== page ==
For those of us who have stabled our horses at horse boarding barns, it is important to understand the concept of an “agister’s lien” or perhaps you are more familiar with a “stable keeper’s lien.”
For a working definition of lien, I’ll look to Webster’s Online Dictionary, “a charge upon real or personal property for the satisfaction of some debt… .”
While the concept of a lien may be commonly understood, you may wonder where the term “agister” comes from, and how it relates to equine lien laws. As it turns out, “agister” is an old English term which has the meaning of “an officer of the royal forests in England who has the care of livestock.” Because our law here in the United States derived from the common law of England the term agister’s lien finds its way into the law of equine liens.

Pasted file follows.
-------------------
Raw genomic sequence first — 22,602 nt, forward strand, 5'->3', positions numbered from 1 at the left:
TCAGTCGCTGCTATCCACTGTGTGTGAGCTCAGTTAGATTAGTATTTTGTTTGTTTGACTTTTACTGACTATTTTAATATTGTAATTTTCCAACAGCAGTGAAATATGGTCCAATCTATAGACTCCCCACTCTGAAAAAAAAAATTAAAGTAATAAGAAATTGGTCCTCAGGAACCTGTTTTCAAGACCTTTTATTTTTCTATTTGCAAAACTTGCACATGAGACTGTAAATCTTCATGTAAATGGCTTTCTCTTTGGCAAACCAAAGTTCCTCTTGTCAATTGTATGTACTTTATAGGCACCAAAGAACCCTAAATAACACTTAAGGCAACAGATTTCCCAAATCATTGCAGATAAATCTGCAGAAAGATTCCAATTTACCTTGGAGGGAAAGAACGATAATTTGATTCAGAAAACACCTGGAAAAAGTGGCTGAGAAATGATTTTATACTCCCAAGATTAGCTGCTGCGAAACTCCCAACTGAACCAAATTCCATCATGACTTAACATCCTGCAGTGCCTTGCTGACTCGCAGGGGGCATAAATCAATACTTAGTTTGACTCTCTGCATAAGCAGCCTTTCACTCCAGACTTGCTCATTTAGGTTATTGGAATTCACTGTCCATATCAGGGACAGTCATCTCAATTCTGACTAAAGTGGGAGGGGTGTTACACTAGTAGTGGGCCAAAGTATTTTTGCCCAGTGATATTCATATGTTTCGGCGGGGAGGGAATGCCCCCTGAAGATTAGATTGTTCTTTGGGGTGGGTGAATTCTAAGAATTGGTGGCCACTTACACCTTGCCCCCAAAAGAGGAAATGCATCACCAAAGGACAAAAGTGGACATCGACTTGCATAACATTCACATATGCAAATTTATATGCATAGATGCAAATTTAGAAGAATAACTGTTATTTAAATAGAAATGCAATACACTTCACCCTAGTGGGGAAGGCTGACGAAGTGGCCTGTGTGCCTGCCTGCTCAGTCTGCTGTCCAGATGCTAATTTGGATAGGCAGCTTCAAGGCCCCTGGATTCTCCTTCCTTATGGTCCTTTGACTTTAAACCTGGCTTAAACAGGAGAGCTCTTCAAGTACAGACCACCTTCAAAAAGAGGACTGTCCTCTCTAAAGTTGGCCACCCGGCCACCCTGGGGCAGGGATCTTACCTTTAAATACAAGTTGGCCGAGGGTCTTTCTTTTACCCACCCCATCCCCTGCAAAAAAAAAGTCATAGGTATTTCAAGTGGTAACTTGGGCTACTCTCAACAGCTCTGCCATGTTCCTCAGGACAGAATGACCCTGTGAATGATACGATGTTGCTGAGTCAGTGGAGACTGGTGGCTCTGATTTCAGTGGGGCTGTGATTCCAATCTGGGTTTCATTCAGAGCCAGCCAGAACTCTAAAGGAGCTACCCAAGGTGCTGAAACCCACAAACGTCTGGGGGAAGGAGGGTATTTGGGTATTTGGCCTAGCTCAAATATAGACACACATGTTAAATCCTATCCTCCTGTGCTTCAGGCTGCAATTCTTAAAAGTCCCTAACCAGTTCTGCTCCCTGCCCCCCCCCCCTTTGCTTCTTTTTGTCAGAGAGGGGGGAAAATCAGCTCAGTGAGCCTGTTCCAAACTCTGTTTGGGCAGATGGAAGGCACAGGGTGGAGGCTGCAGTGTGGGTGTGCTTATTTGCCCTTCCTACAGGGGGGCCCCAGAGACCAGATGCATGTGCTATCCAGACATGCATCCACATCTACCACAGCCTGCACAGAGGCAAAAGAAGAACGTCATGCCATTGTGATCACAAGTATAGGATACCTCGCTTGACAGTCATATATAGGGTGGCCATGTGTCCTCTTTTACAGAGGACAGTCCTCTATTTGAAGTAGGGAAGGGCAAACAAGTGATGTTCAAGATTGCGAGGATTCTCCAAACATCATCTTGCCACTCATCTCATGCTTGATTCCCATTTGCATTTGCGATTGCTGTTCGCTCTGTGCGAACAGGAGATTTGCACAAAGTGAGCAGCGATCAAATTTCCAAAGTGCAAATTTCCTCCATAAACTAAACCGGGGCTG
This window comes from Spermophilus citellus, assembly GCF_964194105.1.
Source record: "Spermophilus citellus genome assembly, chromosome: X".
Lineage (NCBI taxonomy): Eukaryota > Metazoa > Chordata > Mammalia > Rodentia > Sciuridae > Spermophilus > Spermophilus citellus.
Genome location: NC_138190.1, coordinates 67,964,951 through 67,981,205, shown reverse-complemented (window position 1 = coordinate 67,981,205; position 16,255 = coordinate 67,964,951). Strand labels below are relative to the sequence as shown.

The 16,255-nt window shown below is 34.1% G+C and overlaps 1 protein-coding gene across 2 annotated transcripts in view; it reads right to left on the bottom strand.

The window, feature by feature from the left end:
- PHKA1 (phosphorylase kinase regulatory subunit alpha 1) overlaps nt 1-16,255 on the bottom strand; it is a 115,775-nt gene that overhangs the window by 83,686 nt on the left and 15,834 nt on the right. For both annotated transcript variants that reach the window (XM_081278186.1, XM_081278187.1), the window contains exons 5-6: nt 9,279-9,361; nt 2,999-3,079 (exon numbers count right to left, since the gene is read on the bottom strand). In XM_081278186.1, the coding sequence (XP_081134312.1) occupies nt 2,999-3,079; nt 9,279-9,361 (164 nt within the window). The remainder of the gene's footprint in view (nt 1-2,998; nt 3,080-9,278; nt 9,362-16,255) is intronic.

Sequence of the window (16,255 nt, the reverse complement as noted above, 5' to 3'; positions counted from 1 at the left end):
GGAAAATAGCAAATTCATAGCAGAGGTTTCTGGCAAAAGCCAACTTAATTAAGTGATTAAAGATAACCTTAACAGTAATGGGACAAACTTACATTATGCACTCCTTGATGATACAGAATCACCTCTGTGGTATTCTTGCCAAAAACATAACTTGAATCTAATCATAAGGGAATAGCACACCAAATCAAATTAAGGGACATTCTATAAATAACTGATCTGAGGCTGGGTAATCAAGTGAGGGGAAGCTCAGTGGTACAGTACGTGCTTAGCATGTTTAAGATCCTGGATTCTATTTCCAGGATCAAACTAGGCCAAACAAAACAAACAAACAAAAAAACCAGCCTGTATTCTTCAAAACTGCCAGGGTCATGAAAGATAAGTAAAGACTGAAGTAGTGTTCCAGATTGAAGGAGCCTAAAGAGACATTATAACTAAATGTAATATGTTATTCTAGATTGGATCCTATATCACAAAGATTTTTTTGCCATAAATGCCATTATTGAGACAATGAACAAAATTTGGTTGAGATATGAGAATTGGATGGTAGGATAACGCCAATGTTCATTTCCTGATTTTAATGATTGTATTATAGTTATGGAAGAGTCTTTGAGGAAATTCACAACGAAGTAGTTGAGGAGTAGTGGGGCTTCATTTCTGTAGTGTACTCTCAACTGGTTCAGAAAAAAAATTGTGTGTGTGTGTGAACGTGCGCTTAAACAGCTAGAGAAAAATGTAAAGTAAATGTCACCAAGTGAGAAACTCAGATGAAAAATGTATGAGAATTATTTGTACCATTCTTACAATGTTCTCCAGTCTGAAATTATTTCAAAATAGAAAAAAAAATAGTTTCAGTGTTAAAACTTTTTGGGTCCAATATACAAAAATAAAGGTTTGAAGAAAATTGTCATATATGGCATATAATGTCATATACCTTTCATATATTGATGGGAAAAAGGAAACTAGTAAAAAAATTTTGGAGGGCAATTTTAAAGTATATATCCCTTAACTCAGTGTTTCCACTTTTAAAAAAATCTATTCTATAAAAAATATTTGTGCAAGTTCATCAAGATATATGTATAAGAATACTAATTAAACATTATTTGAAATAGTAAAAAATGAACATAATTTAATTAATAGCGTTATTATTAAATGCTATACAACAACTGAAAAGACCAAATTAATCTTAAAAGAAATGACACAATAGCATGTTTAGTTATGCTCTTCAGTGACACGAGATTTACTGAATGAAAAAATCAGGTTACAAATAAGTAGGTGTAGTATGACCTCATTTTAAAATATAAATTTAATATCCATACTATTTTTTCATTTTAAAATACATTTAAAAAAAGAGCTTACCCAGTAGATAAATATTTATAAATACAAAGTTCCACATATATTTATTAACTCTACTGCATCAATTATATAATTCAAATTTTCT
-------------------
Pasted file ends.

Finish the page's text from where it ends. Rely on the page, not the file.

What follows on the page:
In Oklahoma, “(e)very person who shall keep, board or train any animal, shall, for the amount due therefor, have a lien on such animal… .” Okla. Stat. tit. 4, §193. Simply stated, if you board a horse or horses with a private individual or a commercial horse-boarding stable, Oklahoma has granted a statutory lien on your horse or horses in favor of the boarding facility. Because of this statutory lien, if you owe money for boarding or other related services, you would not be able to remove your horse or horses from the stable keepers property without that stable-keepers consent. Foreclosure on an equine lien does require a specific notice and process all of which is spelled out in Oklahoma statues.
Other types of Oklahoma equine statutory liens include but are not limited to: feeding, grazing and herding liens; feed liens; stallion service liens; livestock liens and farriers liens, etc.
This blog post is not intended to give legal advice and is for informational purposes only. You should seek the advice of an attorney who would be in the best position to advise you on your legal rights or duties.